(COLORADO SPRINGS) — Springtime in Colorado means the start of construction season, and city leaders gathered on Tuesday, May 9 south of Bear Creek Park, to kick off the eighth year of paving operations under the 2C program.

Ballot measure 2C was first introduced to voters in 2015, and in 2019, voters passed an extension, which funds repairs for roads within the city. The five-year extension will end in 2025.

With a dedicated sales tax of 0.57%, or 5.7 pennies on a $10 purchase, revenues from 2C complement road maintenance already funded through the Pikes Peak Rural Transportation Authority (PPRTA) and the city’s general fund budget.

Last year, 2C helped repave 120 lane miles in Colorado Springs, replaced more than 274,000 linear feet of curb and gutter, replaced nearly 700,000 feet of sidewalk, and installed 328 new pedestrian ramps.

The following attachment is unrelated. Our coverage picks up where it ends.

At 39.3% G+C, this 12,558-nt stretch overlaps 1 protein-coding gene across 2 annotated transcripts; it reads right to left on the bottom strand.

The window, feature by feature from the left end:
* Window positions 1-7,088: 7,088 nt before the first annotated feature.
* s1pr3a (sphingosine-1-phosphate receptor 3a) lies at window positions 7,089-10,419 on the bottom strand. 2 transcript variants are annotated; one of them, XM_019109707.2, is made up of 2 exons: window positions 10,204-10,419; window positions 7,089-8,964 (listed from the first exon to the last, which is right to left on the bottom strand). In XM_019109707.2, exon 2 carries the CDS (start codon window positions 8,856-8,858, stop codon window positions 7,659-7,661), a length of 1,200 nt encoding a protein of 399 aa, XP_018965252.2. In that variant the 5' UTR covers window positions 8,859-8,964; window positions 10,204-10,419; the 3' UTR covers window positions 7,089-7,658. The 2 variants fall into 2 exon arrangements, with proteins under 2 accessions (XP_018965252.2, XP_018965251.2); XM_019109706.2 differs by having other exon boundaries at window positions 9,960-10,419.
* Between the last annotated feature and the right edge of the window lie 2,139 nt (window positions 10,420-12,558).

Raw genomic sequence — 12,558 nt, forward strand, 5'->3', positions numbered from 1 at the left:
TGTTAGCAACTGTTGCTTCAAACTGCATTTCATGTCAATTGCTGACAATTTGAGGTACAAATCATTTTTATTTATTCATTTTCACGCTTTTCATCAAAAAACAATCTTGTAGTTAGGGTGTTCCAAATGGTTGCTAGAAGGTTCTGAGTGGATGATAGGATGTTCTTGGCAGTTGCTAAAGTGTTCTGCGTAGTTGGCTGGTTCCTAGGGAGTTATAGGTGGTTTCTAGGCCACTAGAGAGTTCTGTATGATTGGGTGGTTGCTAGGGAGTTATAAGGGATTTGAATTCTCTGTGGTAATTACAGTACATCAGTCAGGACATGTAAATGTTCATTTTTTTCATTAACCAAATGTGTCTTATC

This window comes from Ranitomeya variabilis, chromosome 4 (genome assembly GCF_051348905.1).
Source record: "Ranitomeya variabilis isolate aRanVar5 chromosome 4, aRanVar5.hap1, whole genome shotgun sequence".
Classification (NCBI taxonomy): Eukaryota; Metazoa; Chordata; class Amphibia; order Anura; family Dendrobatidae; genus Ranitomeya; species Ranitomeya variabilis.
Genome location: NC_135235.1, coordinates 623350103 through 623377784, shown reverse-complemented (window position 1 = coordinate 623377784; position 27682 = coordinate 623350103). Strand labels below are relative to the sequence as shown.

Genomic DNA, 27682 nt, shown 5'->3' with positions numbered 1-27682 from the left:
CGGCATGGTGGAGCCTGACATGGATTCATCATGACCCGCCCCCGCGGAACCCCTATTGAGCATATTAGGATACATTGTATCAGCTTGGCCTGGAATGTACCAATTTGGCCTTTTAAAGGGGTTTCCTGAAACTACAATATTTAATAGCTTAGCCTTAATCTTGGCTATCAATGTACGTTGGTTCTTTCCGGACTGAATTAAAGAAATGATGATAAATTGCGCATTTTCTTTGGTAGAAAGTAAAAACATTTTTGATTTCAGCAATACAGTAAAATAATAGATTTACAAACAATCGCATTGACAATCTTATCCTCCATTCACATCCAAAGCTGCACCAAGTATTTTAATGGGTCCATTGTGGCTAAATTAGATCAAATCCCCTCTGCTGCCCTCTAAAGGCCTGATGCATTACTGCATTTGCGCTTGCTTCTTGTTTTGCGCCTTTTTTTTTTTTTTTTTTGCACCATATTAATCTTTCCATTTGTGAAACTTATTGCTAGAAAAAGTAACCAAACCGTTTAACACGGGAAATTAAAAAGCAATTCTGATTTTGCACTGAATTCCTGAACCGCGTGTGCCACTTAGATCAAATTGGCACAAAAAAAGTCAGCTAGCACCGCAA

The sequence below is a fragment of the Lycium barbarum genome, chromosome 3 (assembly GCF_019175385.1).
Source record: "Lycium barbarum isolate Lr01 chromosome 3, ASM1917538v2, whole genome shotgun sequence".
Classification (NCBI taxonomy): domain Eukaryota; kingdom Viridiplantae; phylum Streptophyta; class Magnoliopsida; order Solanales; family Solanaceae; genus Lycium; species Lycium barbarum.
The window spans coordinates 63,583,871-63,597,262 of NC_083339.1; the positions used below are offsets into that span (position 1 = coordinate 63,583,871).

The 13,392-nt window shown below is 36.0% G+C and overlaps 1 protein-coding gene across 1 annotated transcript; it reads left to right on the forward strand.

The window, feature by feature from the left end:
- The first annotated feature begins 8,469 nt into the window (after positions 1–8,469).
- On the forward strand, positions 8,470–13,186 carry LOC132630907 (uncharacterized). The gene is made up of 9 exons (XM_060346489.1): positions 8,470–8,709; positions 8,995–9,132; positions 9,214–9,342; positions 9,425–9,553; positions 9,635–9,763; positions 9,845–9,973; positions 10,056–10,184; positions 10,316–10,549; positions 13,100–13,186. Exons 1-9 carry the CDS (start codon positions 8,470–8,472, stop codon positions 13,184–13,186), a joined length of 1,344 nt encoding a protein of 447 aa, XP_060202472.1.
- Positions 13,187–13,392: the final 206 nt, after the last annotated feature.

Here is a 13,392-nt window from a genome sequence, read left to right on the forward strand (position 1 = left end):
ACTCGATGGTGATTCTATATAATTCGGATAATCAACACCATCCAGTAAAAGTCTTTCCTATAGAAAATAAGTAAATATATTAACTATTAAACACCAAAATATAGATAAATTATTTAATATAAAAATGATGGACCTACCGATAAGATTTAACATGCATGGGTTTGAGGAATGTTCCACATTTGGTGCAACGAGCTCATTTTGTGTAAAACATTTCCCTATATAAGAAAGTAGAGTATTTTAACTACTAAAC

“Here we are, 8 years after residents first approved the 2C program by nearly a two-thirds margin, and the positive impacts it has had on the city are unquestionable,” said Mayor John Suthers. “Since the start of the program, we’ve seen the number of our roads in good condition nearly double, and the number of citizen pothole complaints have gone down by over 50%.”

There are more than 6,300 lane miles of roadway in Colorado Springs – that’s enough to stretch from here to Ancient Olympia, Greece.